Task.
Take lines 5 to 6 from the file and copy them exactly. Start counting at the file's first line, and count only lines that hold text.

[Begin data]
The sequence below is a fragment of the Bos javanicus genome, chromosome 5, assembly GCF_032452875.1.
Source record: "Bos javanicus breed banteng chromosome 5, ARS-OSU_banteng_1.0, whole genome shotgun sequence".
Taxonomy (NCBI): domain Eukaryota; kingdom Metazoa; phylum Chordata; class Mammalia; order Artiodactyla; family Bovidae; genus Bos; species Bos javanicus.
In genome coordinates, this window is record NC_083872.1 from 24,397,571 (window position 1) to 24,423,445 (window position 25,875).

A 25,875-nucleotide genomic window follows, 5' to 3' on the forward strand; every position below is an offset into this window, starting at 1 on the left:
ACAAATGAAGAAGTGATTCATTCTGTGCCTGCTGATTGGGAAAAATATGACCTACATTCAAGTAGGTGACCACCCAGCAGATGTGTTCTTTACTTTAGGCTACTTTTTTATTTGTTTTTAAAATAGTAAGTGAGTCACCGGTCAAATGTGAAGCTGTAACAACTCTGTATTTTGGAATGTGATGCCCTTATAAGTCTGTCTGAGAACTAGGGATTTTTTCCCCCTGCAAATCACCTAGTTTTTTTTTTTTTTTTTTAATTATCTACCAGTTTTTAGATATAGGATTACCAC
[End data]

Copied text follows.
A 25,875-nucleotide genomic window follows, 5' to 3' on the forward strand; every position below is an offset into this window, starting at 1 on the left:
ACAAATGAAGAAGTGATTCATTCTGTGCCTGCTGATTGGGAAAAATATGACCTACATTCAAGTAGGTGACCACCCAGCAGATGTGTTCTTTACTTTAGGCTACTTTTTTATTTGTTTTTAAAATAGTAAGTGAGTCACCGGTCAAATGTGAAGCTGTAACAACTCTGTATTTTGGAATGTGATGCCCTTATAAGTCTGTCTGAGAACTAGGGATTTTTTCCCCCTGCAAATCACCTAGTTTTTTTTTTTTTTTTTTAATTATCTACCAGTTTTTAGATATAGGATTACCAC